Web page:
As another guy said in the linked thread:
When teaming NICs together, the algorithm will use only a single NIC for a given TCP stream. The reason for this is to prevent out of order TCP packets, which cause huge throughput issues for TCP. You can send a second TCP stream to a different server for additional aggregate bandwidth, but the communication between any two endpoints for a single stream will always be over a single NIC. Depending on the load distribution algorithm of the switch, it may be able to use source and destination MAC as well as source and destination port for the hash to determine which ports to use, in which case you may get more than single NIC throughput between two different endpoints if you have more than 1 TCP stream going.
Which is why Multipath TCP standard was created but is still not in production afaik.
If you are using the stable release of OpenWrt there is no web interface to do it and you should follow what is said in ththis thread Best way to configure Bonding in OpenWrt? (also posted by trendy above)
The development snapshot of OpenWrt (and the next stable release) should have the web interface for this feature since March 20, this is the commit that added support https://github.com/openwrt/luci/commit/33df1c154471fa9537a60e12b0f112eae4db9d1f
not sure how much overhead is "eating", neither how much running this link over multiple switches eats the available bandwidth.
I'm sure that running over multiple switches does not eat bandwith, it only increases latency but since you are using this to access the Internet it's irrelevant as the internet latency is huge if compared to local latency. You are not going to notice a 0.1 millisecond increase in latency when your average internet latency is like 60 ms or more for good sites like Google that have infrastructure all over the place.
For bonding the problem is that you need to have two ethernet interfaces from the CPU to the switch. I don't know if you have that? is there an eth0 and an eth1 on this device?
oh. i thought , in laymans terms, "my pipe would be double".
as for application use - i think by how this is connected right now, there's just 1, because of bridge mode. let me explain.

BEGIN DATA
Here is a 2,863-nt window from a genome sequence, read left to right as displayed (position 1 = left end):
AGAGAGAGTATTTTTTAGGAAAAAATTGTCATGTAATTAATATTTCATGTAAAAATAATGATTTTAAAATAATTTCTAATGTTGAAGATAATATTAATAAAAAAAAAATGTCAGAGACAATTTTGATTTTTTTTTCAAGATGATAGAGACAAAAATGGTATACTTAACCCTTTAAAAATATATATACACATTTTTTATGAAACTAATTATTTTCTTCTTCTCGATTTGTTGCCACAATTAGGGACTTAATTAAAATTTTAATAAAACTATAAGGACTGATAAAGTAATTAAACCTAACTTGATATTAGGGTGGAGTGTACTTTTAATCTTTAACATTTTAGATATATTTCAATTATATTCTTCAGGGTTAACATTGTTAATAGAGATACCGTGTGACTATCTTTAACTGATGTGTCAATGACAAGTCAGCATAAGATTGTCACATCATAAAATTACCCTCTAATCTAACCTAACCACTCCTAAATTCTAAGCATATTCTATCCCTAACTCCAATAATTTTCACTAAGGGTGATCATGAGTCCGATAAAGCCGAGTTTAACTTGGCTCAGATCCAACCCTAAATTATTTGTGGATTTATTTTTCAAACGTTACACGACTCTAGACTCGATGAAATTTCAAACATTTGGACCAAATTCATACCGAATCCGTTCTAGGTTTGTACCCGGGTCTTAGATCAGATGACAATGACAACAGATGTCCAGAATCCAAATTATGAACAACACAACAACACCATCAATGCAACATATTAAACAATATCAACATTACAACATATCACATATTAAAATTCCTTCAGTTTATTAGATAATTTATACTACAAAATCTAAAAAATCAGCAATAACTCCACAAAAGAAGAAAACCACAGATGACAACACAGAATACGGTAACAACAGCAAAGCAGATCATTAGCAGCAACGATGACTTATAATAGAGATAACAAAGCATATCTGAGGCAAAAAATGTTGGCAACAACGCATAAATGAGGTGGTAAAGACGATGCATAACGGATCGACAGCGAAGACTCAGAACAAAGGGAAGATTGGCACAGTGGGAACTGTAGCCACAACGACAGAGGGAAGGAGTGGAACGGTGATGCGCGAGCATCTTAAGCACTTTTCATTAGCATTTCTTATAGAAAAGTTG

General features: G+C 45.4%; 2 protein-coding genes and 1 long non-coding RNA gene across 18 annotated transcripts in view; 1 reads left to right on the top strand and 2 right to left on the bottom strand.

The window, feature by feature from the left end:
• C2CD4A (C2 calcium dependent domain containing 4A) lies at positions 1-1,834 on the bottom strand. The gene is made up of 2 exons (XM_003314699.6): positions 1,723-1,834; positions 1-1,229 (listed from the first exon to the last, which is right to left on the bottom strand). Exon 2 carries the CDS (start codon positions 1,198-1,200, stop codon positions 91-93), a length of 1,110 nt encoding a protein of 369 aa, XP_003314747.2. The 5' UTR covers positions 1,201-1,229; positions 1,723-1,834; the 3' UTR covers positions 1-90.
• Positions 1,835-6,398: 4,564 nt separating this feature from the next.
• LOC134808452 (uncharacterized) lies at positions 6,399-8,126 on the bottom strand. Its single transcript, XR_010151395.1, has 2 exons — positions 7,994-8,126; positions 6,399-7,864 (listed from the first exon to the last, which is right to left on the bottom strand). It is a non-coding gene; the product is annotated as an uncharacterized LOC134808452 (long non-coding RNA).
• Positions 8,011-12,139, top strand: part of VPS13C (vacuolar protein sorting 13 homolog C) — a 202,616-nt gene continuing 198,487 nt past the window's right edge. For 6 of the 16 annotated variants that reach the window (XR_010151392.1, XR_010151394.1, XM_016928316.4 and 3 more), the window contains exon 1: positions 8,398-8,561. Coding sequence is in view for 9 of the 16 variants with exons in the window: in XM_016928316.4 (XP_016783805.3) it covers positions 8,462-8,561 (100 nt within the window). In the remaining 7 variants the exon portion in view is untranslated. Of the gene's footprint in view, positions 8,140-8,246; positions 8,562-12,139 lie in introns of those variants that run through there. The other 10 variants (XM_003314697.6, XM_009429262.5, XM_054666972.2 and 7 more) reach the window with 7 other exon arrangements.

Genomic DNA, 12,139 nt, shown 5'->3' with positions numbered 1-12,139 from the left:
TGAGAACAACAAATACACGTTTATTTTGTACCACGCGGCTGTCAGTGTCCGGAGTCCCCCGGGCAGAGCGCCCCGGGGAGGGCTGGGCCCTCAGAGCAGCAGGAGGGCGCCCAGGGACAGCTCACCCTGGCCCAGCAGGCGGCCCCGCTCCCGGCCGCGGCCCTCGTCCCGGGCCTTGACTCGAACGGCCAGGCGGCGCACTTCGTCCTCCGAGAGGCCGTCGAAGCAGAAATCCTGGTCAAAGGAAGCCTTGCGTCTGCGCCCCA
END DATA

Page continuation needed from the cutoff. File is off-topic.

sxt lte has the lte interface in bridge mode (with vlan on eth1), and on my gateway the wan port is tagged with the same vlan. the rest of the network don't "see" the network traffic from/to the sxt although they share the same switches.
this is done so that i could keep the same config as earlier while i had dsl, i just changed from pppoe (dsl) to dhcp client (lte) . this way, my gateway (also a openwrt device) gets a public IP and i don't need to configure the (awful) routerOS.
my hex looks like this
thanks for help till now
Your switch config clearly shows "CPU (eth0)" as the only connection between the CPU and the switch. In order to get more than 100Mbps "piped through" from the operating system into the switch you would need two of these connections to bond together. which you don't have.
Think of the typical consumer router as a small computer which is hard-wired into one ethernet port of a switch. In higher end consumer routers you have a small computer hard wired into two ports of a switch, and you'd see CPU (eth0) and CPU (eth1). If you have that kind of config you could bond eth0 and eth1 together and then you could route up to 200 Mbps. but without that there's nothing to bond.
Technically you can, since the bandwidth between the switch and the CPU port is 1000 Mbps, which is way larger than 2x100 Mbps.
that's what i was thinking too, because it's a gigabit switch.
but anyway, after some testing , i realized i wouldn't get that much faster internet because other bands are pretty crowded , and in reality i don't need over 100mbit. even fiber, once i get it, will be limited to 100mbits anyway as i don't plan to spend more on getting the faster connection.